“The first clinic I attended that a Tour player gave, it was Hale Irwin, and he talked about rhythm and tempo, I was disappointed because I wanted to hear more than that,” Faxon explained. “I thought there would be more technical stuff. I thought it was the default phrase to take pressure off the player, but the more I’ve learned about teaching the best players in the world don’t have many complicated thoughts.”
Faxon’s career has been nothing short of impressive, his eight Tour titles spanning two decades; but it’s his work with players like McIlroy and Gary Woodland that has inspired him in recent years.
A man who has spent his life studying the nuances of the golf swing and putting stroke has created a teaching philosophy as simple, or complicated depending on the player, as rhythm and tempo.
“He teaches me, which is a good thing. He doesn’t have a philosophy,” Woodland said. “I was around him a lot in 2011, 2010, it’s unbelievable how well he can relay it now. He has video of a million guys putting and he’s one of the best to do it, but he can show you that you don’t have to do it one certain way and that was good for me.”
For Woodland, Faxon keyed in on his background as a college basketball player and compared the putting stroke to how he shoots free-throws. For McIlroy, it was a different sport but the concept remained the same.
“We were talking about other sports where you have to create your own motion, a free-throw shooter, a baseball pitcher, but what related to him was a free-kicker in soccer, he mentioned Wayne Rooney,” Faxon said. “You have to have something to kick start your motion, maybe it’s a trigger, some might use a forward press, or tapping the putter like Steve Stricker, sometimes it’s finding the trigger like that for a player.”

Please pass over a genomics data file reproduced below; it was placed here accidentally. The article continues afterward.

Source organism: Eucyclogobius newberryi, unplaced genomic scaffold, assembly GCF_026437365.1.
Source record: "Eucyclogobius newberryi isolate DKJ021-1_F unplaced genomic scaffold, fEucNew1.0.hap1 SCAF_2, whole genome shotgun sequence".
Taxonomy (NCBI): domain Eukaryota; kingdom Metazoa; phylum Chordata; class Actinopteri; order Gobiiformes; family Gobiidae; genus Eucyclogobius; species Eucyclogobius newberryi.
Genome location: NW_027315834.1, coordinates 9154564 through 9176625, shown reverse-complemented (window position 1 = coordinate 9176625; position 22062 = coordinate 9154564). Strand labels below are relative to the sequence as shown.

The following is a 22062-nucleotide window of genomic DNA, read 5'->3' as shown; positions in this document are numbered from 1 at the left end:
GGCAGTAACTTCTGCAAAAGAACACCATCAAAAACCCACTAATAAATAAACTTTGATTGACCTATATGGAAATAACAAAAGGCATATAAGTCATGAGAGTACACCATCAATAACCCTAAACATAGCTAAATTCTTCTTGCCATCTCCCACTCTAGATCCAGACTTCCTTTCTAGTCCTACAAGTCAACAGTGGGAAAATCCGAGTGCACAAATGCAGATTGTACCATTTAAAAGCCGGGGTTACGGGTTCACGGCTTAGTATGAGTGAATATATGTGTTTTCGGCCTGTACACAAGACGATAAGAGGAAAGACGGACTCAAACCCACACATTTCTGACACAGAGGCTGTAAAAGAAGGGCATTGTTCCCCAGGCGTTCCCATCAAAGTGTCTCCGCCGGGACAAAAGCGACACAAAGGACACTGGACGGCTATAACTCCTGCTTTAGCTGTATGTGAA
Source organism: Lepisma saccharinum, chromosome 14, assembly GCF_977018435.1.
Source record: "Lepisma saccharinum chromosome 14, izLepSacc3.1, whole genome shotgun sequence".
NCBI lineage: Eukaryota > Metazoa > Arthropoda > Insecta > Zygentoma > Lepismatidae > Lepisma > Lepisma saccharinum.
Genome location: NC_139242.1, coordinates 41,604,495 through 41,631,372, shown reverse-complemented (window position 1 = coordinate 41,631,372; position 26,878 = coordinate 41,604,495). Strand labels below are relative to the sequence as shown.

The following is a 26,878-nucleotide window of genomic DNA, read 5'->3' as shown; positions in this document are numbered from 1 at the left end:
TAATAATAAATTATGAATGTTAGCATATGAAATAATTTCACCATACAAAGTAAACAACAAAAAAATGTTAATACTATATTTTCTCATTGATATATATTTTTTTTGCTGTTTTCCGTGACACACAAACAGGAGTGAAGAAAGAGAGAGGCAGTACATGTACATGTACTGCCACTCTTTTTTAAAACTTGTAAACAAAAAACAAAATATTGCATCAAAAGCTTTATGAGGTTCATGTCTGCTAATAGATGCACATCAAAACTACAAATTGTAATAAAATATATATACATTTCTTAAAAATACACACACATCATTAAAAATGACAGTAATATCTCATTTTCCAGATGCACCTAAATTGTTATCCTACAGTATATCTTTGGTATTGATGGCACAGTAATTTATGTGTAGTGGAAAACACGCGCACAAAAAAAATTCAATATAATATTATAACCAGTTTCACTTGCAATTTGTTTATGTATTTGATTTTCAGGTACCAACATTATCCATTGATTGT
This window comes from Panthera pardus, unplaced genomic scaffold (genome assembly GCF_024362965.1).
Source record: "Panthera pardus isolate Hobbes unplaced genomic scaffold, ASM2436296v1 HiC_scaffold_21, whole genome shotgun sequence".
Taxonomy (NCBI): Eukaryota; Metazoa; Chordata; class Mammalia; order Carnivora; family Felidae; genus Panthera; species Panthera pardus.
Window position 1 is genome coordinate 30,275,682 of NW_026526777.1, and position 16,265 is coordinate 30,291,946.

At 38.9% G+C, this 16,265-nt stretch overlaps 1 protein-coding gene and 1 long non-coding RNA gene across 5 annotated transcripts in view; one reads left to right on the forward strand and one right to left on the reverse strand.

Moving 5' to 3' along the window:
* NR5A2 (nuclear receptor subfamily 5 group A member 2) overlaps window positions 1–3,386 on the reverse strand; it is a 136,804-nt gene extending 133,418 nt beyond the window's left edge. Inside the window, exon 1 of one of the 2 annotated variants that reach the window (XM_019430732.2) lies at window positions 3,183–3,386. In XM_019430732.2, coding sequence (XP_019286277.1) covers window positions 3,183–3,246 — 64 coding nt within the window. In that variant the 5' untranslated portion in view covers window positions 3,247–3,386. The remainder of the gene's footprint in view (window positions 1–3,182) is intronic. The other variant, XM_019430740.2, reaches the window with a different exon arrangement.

Faxon spent “a good two hours” with McIlroy last weekend at The Bear’s Club, not talking technique or method, but instead tapping into the intuitive nature of what makes someone a good putter. Midway through that session Faxon said he didn’t need to say another word.
The duo ended the session with a putting contest. Putting 30-footers to different holes, the goal was to make five “aces.” Leading the contest 4-2, Faxon couldn’t resist.
“Hey Rory, after you win Bay Hill this week you’ll have to tell the world you lost to Brad Faxon in a putting contest,” Faxon joked.
McIlroy proceeded to hole three of his next four attempts to win the contest. “I’m going to tell everyone I beat Brad Faxon in a putting contest,” McIlroy laughed.
Maybe it’s the way he’s able to so easily simplify an exceedingly complicated game, maybe it’s a resume filled with more clutch putts than one could count. Whatever it is, Faxon is good at teaching. More importantly, he’s having fun and doing something he loves.
“I have a hard time being called a teacher or a coach, it was more of a conversation with Rory, being able to work with someone like Rory is as excited as I’ve ever been in my career,” Faxon said. “It meant much more to me than it did Rory.”
Frittelli fulfilled promise by making Match Play field
AUSTIN, Texas – Dylan Frittelli attended the University of Texas and still maintains a residence in Austin, so in an odd way this week’s WGC-Dell Technologies Match Play is a home game for the South African who plays the European Tour.
Frittelli actually attended the event last year as a spectator, when he watched the quarterfinal matches on Saturday afternoon, and made a promise to himself.
“I told a lot of people, I was running into them. I said, ‘I'll be here next year, I'll be playing in this tournament,’” said Frittelli, who climbed to 45th in the world ranking after two victories last year in Europe. “People looked at me, you're 190 in the world, that's hard to get to 64. It was a goal I set myself.”
Frittelli’s next goal may be a little payback for a loss he suffered in college when he was a teammate of Jordan Spieth’s. Frittelli is making his first start at the Match Play and could face his old Longhorn stable mate this week depending on how the brackets work out and his play.
“We had the UT inter-team championship. Coach switched it to match play my senior year, and Jordan beat me in the final at UT Golf Club. It was 3 and 2,” Frittelli said. “So I'm not too keen to face him again.